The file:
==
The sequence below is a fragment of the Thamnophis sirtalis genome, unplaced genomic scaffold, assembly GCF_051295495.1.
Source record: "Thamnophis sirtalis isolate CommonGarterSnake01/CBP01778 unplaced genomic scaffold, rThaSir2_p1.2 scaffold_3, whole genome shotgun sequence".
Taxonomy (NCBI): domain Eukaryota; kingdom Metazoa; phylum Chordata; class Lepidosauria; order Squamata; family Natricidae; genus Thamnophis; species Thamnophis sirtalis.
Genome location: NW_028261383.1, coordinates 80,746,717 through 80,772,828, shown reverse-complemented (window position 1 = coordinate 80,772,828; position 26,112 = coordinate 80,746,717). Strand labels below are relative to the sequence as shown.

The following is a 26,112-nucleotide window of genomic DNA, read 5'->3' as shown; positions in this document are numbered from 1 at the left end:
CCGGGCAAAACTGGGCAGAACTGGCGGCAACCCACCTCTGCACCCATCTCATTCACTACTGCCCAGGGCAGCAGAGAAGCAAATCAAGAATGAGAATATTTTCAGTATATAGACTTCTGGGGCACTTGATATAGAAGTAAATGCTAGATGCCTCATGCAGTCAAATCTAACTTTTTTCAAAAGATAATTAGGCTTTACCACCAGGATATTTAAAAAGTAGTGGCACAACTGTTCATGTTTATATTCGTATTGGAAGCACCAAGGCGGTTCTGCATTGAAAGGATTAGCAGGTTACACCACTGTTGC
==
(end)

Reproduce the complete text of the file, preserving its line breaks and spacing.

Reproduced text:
The sequence below is a fragment of the Thamnophis sirtalis genome, unplaced genomic scaffold, assembly GCF_051295495.1.
Source record: "Thamnophis sirtalis isolate CommonGarterSnake01/CBP01778 unplaced genomic scaffold, rThaSir2_p1.2 scaffold_3, whole genome shotgun sequence".
Taxonomy (NCBI): domain Eukaryota; kingdom Metazoa; phylum Chordata; class Lepidosauria; order Squamata; family Natricidae; genus Thamnophis; species Thamnophis sirtalis.
Genome location: NW_028261383.1, coordinates 80,746,717 through 80,772,828, shown reverse-complemented (window position 1 = coordinate 80,772,828; position 26,112 = coordinate 80,746,717). Strand labels below are relative to the sequence as shown.

The following is a 26,112-nucleotide window of genomic DNA, read 5'->3' as shown; positions in this document are numbered from 1 at the left end:
CCGGGCAAAACTGGGCAGAACTGGCGGCAACCCACCTCTGCACCCATCTCATTCACTACTGCCCAGGGCAGCAGAGAAGCAAATCAAGAATGAGAATATTTTCAGTATATAGACTTCTGGGGCACTTGATATAGAAGTAAATGCTAGATGCCTCATGCAGTCAAATCTAACTTTTTTCAAAAGATAATTAGGCTTTACCACCAGGATATTTAAAAAGTAGTGGCACAACTGTTCATGTTTATATTCGTATTGGAAGCACCAAGGCGGTTCTGCATTGAAAGGATTAGCAGGTTACACCACTGTTGC